Baltimore City Paper

Mobtown Modern begins an ambitious new season with a tribute to a late 20th century giant

Mobtown Modern’s LigetiFest

Sept. 14 at the University of Baltimore Student Center Theater.

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Simply put, LigetiFest

is the perfect way to begin the new season of Mobtown Modern. Not only does the one-night event showcase an uncategorizable variety of modern solo, chamber, vocal, and mechanical music, it also shows off the increasing ambition and reach of the Contemporary Museum’s concert series, now entering its fourth year of championing works by contemporary composers. And, of course, LigetiFest focuses welcome attention on the late György Ligeti (1923-2006), one of the greatest composers of the second half of the 20th century, not to mention the modernist composer whose work the most people have heard, whether they know it or not.


The first three seasons of Mobtown Modern stood out on the local contemporary music landscape in part because of series curator Brian Sacawa’s reliance on themed programs and new-music scores so new that the proverbial ink was still drying (“The New Now,” Feature, March 31). As planning for a fourth season began, Sacawa says he was “interested in moving in the direction of painting in broader strokes.” He wanted fewer survey-like evenings and more digging deeper. “One of the things I try to think about is,

Who are the great composers who have not been performed [much] in Baltimore?


” he says. “Also, I’m a huge Ligeti fan and want to hear his music performed more.”

If any modern composer encourages digging deeper, it’s Ligeti. A Hungarian steeped in the same folkloric influences as countrymen Béla Bartók and Zoltán Kodály, he was a part of the mid-20th-century revolution in which young composers embraced electronics, unconventional notation, and music that favored process over expression. “Ligeti hung out with those guys, but he rejected a lot of those things,” Sacawa says. He made process-oriented music—the 1962

Poème Symphonique

for 100 metronomes is on the LigetiFest bill—but he also wrote concertos, string quartets, choral music, even an opera. They often didn’t sound much like those traditional forms; Ligeti specialized in eerie harmonies and extended techniques that produced unusual instrumental tones. Certain pieces are so otherworldly that director Stanley Kubrick famously used Ligeti’s music to telegraph alien intelligence and yawning dread in his

2001: A Space Odyssey

(one such piece, the choral

Lux Aeterna

from 1966, is part of LigetiFest).


Pianist Jenny Lin says she first heard Ligeti’s music via


and later became engrossed in his books of Etudes, which she performs selections from at LigetiFest. She calls him “a master of acoustical illusions.”

Answering questions by e-mail from New York, Lin recalls a certain program of Ligeti’s orchestral music as “one of the most memorable concerts I have ever attended. There were sounds that I have never heard before—the textures, the colors, the intensity. For example, there were moments I thought electronics were used . . . but they were all sounds made by acoustic instruments.”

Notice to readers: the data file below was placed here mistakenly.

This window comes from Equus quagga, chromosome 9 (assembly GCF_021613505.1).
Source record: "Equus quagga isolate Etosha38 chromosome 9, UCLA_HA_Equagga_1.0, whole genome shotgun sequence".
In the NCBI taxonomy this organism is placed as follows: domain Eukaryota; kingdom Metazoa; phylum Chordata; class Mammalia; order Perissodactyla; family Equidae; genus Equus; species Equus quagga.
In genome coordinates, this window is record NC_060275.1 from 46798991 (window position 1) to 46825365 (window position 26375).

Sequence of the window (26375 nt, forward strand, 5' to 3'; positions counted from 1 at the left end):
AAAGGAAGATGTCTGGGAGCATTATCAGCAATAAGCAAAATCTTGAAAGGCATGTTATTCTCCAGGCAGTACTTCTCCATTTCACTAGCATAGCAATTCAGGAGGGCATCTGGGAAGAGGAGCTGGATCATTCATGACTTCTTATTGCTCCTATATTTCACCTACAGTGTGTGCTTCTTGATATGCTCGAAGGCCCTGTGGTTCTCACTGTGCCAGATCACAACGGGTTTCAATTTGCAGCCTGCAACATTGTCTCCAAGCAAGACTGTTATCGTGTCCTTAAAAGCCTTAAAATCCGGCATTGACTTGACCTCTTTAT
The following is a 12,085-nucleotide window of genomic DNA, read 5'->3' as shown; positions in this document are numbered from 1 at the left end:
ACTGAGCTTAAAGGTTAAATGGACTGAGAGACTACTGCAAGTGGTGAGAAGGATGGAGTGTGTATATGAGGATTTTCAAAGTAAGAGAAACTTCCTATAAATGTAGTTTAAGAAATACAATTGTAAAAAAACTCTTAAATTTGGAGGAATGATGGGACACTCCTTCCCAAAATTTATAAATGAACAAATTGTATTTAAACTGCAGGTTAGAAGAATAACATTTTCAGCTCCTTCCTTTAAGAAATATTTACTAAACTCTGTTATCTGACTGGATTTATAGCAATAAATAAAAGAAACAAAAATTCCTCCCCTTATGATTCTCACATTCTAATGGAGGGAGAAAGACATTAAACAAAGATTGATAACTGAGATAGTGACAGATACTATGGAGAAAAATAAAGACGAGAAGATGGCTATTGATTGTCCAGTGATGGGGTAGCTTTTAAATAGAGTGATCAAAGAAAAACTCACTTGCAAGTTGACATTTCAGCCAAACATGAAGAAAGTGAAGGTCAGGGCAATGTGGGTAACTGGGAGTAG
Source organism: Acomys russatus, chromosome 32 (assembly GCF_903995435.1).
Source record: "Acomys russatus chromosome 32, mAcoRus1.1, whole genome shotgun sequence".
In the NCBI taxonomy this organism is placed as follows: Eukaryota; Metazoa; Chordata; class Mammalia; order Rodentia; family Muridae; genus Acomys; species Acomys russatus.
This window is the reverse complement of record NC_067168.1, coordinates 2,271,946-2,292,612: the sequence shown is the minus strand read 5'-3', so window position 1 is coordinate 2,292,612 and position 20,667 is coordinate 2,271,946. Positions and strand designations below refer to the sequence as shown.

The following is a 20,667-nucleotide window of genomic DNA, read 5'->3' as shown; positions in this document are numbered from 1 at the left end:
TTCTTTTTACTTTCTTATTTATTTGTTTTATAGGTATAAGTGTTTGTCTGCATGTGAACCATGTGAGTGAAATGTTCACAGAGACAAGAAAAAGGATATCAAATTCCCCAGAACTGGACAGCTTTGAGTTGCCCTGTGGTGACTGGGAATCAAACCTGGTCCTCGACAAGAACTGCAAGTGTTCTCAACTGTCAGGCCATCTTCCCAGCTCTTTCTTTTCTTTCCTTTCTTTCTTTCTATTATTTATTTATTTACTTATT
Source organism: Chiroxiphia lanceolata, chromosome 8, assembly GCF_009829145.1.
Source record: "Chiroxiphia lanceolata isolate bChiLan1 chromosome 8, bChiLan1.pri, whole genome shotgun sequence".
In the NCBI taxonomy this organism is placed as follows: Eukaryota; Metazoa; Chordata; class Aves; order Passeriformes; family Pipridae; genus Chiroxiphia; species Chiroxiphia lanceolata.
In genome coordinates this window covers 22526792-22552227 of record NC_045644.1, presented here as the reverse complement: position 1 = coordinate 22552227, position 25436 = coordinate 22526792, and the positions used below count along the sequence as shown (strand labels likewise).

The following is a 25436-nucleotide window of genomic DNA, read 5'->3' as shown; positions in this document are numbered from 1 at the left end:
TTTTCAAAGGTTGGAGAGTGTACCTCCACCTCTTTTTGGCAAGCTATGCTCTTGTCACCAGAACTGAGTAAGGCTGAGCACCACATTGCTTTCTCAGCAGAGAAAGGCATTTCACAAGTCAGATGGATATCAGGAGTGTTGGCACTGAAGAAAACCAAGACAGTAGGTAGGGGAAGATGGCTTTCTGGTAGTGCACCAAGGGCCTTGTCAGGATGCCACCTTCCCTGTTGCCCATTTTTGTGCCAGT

Some of the above probably makes Ligeti’s music sound like the foreboding, forbidding abstractions of much mid-century composition, but it isn’t that simple. “Unlike many of Ligeti’s modernist counterparts, there’s a sense of lightness, fun, and humor in much of his music,” Sacawa says. “There’s a playfulness to it, there’s a dance quality.”

Baltimore Symphony Orchestra violist Karin Brown says that dance quality—what she calls Ligeti’s “funky rhythms” —will be key to a successful performance of his Sonata for Solo Viola for LigetiFest. She hadn’t played it before, and hadn’t performed with Mobtown Modern, but as a fan of new music, she jumped at the chance.


“Naively I said ‘yes’ right away, and then I looked at the music and was like, ‘Whoa, this is crazy,’” she says. The score calls for incremental pitches such as quarter tones, difficult string harmonics, and a first movement played entirely on the instrument’s lowest-pitched C string, all adding up to a supreme challenge for the bowing arm, fingers, and brain. “I would compare it to Paganini for the viola,” Brown says. “That’s probably why lots of people don’t play it, but I’m always game for a challenge and I learn really quickly, which is good, because I’ve gotta learn this thing in two weeks.”

Brown’s presence on the LigetiFest bill is informal, but the recent announcement of the full Mobtown Modern 2010-2011 season (available at brought with it the news that the BSO had officially agreed to partner with the series for a pair of concerts. BSO musicians will take the stage with Mobtown regulars for performances of Philip Glass’


in January and Osvaldo Golijov’s multiculti song cycle


next June. “Thrilled is kind of an understatement,” Sacawa says. “I’m super excited about the season.”


The unprecedented collaboration arose when Sacawa, a classically trained saxophonist, played as a guest with the orchestra for its February performance of Mussorgsky’s

Pictures at an Exhibition

. He asked to meet with BSO Music Director Marin Alsop and pitched a collaboration that found receptive ears.

“New music and edgy stuff is a big interest of mine,” Alsop says, “and I think it’s a big interest of the BSO—perhaps not in the very recent past, but with [former music director David] Zinman. . . . It’s a new age for the BSO and everyone’s interested in being a vital part of the community and developing as many partnerships as possible across all kinds of divides.

“I hate when people say this,” she adds with a small laugh, “but it’s a real ‘win-win.’”